What the federal government can learn from household budgeters
In the week since sequestration-mandated budget cuts went into effect, I've gone out every morning to see if any bits of sky were lying in my yard.
So far, nothing.
President Obama, other Democrats, and their pet media seem perplexed by this development -- as well as by the overwhelming apathy most Americans feel toward this supposed fiscal apocalypse.
Apparently, we're having difficulty perceiving a 2.4 percent budget cut as a big deal. Many of us have had to cut our household budgets a great deal more than that since Mr. Obama took office.
Just in the past two months, for example, I've seen my take-home pay fall by about 5 percent, due mostly to increased payroll taxes and rising health care costs. Yet somehow my family has managed to weather this storm without any interruption of vital services.
Maybe that's because, as someone who has had to balance a budget for 30 years, I understand what's vital and what isn't.
Here, for example, are some of the services that, despite budget cuts, we continue to fund in our home -- what those of us in fly-over country sometimes refer to as "necessities": food, mortgage, car payment, utilities, Downton Abbey Season Three DVD.
Of course, we have had to cut back in other areas. For instance, there's this family down the street that's been trying to kill us for years. In an attempt to dissuade them, I send them $200 every month, which they use to buy guns, ammunition, and explosives so that one day they can kill us.
Because I can't afford $200 a month, I borrow half of it from this guy who's secretly plotting to bankrupt me and take over my property.
By eliminating that $200, I not only help balance the family budget, I also keep us from going deeper into debt and decrease the likelihood that we'll be killed or bankrupted.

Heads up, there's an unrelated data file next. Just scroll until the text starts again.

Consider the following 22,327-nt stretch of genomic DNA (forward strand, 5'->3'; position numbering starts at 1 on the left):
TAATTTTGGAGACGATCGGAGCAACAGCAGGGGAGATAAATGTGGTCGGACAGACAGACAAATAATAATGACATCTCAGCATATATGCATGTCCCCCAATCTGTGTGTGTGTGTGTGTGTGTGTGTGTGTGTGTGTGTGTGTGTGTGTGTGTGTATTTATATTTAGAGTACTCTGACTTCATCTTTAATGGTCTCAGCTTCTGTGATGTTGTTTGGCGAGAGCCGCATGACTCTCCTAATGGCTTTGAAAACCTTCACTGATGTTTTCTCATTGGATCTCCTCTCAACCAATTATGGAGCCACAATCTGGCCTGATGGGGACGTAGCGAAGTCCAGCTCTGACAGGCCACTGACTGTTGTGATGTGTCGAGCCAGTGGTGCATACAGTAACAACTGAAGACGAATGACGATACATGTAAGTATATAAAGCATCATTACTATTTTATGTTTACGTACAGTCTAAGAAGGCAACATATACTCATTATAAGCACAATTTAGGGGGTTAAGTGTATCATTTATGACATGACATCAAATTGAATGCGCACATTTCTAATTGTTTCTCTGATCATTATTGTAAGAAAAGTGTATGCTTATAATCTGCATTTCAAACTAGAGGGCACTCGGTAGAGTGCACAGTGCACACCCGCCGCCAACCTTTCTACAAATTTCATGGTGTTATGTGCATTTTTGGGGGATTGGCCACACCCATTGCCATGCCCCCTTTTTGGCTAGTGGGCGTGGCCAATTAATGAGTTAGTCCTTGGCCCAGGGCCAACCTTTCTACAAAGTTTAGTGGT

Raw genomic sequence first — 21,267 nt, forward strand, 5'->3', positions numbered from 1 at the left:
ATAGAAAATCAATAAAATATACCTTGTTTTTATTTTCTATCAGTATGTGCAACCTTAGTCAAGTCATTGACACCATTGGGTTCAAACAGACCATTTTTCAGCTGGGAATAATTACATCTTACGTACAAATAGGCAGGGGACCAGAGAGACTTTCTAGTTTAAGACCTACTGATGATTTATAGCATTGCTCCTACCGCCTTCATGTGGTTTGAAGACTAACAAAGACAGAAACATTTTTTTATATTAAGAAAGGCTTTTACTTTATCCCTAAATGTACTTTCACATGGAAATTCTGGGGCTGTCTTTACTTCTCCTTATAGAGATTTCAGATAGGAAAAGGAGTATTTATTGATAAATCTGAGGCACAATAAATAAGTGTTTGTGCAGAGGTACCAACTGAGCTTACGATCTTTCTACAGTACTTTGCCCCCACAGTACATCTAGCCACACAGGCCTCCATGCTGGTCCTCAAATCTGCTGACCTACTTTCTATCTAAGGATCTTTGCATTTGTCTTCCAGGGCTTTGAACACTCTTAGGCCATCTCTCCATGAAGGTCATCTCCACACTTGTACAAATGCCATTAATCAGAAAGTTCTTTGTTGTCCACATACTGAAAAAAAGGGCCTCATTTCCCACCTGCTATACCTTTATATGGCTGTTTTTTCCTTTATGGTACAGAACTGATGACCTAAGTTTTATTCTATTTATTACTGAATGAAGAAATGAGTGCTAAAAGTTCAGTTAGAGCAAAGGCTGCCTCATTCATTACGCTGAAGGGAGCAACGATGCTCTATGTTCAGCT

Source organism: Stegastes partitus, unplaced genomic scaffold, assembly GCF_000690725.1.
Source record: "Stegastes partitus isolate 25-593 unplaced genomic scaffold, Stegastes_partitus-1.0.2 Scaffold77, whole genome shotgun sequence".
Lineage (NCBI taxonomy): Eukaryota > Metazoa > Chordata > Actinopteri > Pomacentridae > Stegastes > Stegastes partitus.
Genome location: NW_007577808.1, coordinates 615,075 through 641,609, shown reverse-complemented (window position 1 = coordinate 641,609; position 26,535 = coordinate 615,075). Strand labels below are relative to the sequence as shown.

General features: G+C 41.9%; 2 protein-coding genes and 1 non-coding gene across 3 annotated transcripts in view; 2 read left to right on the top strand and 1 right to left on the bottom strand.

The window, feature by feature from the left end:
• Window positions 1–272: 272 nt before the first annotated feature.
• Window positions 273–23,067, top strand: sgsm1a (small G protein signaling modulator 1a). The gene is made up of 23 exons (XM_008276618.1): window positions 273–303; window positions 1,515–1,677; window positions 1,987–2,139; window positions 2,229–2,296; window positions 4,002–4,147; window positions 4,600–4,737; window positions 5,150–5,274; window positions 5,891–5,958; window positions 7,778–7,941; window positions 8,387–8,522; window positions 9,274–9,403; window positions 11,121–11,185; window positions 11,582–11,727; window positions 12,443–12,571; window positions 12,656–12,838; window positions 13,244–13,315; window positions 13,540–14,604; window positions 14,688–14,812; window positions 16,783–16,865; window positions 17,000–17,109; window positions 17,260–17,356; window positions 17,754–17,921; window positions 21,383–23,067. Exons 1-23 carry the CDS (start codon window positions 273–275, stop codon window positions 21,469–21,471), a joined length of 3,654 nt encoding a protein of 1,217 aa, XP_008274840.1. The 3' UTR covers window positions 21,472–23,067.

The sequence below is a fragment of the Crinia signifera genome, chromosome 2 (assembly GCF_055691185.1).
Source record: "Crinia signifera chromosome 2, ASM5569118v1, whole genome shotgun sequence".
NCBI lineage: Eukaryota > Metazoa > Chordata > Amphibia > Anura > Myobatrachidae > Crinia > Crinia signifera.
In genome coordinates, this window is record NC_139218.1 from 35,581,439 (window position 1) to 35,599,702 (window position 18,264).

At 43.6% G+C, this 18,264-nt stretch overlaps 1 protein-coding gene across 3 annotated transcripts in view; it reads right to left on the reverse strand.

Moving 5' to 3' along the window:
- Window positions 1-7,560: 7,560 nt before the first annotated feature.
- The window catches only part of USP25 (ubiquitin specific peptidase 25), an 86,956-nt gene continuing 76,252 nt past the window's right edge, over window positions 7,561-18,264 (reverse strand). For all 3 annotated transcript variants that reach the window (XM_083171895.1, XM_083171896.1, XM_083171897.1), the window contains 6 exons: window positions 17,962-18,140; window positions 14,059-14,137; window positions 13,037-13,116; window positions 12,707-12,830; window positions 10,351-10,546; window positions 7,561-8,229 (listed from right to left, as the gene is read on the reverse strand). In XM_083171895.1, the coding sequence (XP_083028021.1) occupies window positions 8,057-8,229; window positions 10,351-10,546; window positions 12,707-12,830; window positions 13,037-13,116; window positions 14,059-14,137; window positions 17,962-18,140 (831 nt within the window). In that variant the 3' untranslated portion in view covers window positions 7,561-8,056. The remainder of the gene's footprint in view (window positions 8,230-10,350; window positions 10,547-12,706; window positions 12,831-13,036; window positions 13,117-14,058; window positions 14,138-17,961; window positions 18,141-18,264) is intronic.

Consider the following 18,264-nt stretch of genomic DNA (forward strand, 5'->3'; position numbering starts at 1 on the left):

In addition, we have deleted the following line items from our monthly budget: "Oral Calcium Anti-Deterioration Compound," for which we were paying over $20 for a 6-ounce tube, and "Post-Colonary Waste Removal Material," which costs about $10 per roll. We discovered we could make do with toothpaste ($3 a tube) and toilet paper ($.50 a roll).
My teenage son was slated to receive $5,000 to conduct a three-month study into the reproductive properties of sweet gum balls, but that project got the ax, too. Guess he'll just have to rake them up and bag them without ever understanding their scientific origin.
And finally, after an internal audit, I discovered that for the past 10 years I've been paying an allowance to three kids I never had. So I cut that, too.
I know I can't draw too many parallels between my household budget and something as big and complicated as the federal budget. After all, there's at least one major difference: my household actually has a budget.
Rob Jenkins is a local freelance writer and author of Family Man: The Art of Surviving Domestic Tranquility. E-mail him at email@example.com, follow him on Twitter@rjenkinsgdp, and visit www.familymanthebook.com.